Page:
Monday, March 18, 2013


Tex Ritter Western #8 [Fawcett; December 1951] was another western
comic book built around a real-life cowboy star.  In this case, it
was the amazing Tex Ritter.  A popular country western singer and
movie actor, Ritter has a Wikipedia entry that made my eyes go big.
He studied government, political science and economics.  He was a
country music pioneer.  He appeared in Broadway plays and on radio
programs, including a kids cowboy program he wrote and starred in.
He appeared in dozens of movies, recorded over a dozen albums and
over two dozen singles, toured Europe, appeared on many TV shows, was
a Grand Old Opry regular and even ran for the Senate once.  If all
that wasn’t enough, he was the father of actor John Ritter and the
grandfather of Jason Ritter.  He died on January 2, 1974 at age 69.
And that’s just the short version of a life lived large and really
well.  Wow.  Just wow.

Ritter appears with his horse White Flash on the cover shown above.
The lead feature of the issue is the three-chapter “Lawless Furnace
Valley” by artist Pete Riss and a writer yet to be identified.  The
chapters are summarized on the Grand Comics Datebase.

Chapter 1: “Ambush” (8 pages). “Lucky Marlin is the law in the boom
town of Furnace Valley until Ranger Tex arrives.”

Chapter 2: “Death's Grip” (7 pages). “Tex is bushwacked by Lucky's
killers, but he beats them off and they shoot one of their own.
Then they hire a big wrestler to take on Tex.”

I interrupt this bloggy thing for a suggestion to the Grand Comics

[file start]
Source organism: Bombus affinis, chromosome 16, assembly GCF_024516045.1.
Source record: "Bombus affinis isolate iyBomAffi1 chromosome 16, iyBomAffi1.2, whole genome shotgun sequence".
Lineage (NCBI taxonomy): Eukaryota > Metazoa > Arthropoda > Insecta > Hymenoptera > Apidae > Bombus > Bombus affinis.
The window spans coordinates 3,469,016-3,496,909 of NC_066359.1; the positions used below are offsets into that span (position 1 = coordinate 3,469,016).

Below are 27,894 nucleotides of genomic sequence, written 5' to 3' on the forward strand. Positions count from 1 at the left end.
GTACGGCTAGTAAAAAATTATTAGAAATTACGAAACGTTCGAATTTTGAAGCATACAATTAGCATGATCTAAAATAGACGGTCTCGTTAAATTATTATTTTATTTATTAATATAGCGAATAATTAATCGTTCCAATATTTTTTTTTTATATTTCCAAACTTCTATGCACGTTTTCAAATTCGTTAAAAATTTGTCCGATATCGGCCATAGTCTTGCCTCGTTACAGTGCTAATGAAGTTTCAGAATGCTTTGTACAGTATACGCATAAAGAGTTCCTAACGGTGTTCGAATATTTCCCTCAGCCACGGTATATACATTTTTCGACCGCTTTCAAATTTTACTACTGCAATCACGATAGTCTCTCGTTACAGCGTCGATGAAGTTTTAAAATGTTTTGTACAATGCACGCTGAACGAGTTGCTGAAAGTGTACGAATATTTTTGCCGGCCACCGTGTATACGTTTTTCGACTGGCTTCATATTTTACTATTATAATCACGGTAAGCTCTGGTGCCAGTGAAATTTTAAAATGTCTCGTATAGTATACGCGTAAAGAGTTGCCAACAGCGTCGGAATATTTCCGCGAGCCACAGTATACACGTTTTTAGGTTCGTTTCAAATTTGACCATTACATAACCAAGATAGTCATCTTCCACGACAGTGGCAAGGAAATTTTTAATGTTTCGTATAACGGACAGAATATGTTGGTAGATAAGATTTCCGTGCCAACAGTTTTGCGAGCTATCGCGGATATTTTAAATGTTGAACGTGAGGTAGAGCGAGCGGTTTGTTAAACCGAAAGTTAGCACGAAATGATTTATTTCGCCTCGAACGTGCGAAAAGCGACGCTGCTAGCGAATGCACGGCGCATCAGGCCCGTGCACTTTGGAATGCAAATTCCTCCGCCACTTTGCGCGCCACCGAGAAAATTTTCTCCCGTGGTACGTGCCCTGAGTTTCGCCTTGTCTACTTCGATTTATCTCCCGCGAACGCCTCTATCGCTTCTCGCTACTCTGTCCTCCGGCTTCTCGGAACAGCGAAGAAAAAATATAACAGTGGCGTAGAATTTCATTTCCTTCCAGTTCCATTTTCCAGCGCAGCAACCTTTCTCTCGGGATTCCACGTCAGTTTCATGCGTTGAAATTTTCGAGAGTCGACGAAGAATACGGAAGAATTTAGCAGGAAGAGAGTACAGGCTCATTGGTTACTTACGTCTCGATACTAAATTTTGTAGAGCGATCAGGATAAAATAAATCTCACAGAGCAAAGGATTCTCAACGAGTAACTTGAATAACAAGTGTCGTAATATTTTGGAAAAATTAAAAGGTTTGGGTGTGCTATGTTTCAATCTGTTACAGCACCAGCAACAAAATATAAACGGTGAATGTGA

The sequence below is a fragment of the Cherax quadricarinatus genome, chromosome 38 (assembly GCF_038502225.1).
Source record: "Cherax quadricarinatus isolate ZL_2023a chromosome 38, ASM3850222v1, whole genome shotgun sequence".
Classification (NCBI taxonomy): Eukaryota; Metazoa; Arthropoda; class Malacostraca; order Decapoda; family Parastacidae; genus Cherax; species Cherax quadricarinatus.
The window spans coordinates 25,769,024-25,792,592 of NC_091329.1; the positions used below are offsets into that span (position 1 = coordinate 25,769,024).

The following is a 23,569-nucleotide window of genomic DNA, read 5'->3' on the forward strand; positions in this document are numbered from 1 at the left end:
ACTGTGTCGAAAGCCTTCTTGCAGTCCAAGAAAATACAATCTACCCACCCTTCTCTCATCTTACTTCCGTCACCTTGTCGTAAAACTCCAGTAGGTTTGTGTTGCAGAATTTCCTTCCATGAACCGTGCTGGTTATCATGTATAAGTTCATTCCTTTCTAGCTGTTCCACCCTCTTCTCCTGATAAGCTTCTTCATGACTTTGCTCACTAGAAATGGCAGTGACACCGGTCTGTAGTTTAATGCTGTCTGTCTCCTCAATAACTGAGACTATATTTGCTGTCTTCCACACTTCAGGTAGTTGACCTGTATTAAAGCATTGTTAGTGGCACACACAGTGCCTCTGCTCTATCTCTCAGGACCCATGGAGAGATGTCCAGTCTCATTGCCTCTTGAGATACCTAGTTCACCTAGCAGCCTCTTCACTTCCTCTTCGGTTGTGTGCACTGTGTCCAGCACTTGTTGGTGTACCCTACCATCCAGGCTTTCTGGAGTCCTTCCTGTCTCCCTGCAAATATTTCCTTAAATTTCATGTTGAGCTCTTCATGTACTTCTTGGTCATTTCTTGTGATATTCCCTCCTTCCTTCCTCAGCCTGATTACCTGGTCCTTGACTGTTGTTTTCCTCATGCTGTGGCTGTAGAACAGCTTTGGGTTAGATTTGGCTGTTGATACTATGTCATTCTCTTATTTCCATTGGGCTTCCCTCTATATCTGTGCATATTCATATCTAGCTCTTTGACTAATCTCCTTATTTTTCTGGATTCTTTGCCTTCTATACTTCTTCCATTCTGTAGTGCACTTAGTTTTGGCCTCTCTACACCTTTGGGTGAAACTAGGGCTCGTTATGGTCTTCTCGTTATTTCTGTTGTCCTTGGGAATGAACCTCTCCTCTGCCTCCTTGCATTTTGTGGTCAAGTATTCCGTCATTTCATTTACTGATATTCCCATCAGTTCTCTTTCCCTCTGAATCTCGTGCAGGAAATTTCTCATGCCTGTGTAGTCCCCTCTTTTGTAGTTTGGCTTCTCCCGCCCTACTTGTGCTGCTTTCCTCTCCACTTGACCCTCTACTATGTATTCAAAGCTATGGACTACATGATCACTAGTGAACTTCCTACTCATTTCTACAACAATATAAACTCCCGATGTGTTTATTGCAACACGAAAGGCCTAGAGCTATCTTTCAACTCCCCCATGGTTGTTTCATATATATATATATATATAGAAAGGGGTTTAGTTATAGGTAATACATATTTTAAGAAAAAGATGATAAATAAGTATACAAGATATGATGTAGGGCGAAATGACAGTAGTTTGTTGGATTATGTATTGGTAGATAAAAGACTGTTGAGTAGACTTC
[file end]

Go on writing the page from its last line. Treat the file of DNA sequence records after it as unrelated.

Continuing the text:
Database.  Especially given the title of this chapter, perhaps it
might be better to say Ritter *chases* them off.  Think about it.

Chapter 3: “Showdown” (8 pages). “A wrestling and boxing match
between Tex and Crusher, and a showdown with the gang of robbers.”

Also in this issue:

“Riding The Range With Tex Ritter” (1 page). This letters page has
an opening illustration by Riss and is supposed written by Ritter.
It has “some words on horses and of using horse sense.”

“Loonie Les” (1 page). A western gag page by unidentified creators.

“Pinto Pete” (1 page). Another western gag page, this one drawn by
Dennis Neville.

“Cowboy Cal” (1 page). A third western gag page.  The GCD synopsis
says “Cal has been experimenting with breeding snakes and parrots.”
I hope he wasn’t breeding them together.  We really don’t need any
more Faux News personalities.

“Incident By The Creek” (2-pages). The text story is signed by Dick
Kraus, who was a Fawcett editor and writer. 

“Stage Struck Stewart” (0.5 page). Another western gag strip.  The
other half of the page has a “Fleer’s Dubble Bubble Gum” ad written
and drawn by Ray Thompson.

Keep reading this bloggy thing for more vintage comic-book covers
from the month of my birth.  As always, if you have information to
share on these issues, please send it to me and I’ll share it with
your fellow bloggy thing readers.

I’ll be back tomorrow with more stuff.

© 2013 Tony Isabella


  1. One would hope that if he recorded over a dozen albums, he's have recorded slightly more than two dozen songs. Even though its C&W music, you should still get more than two songs per album.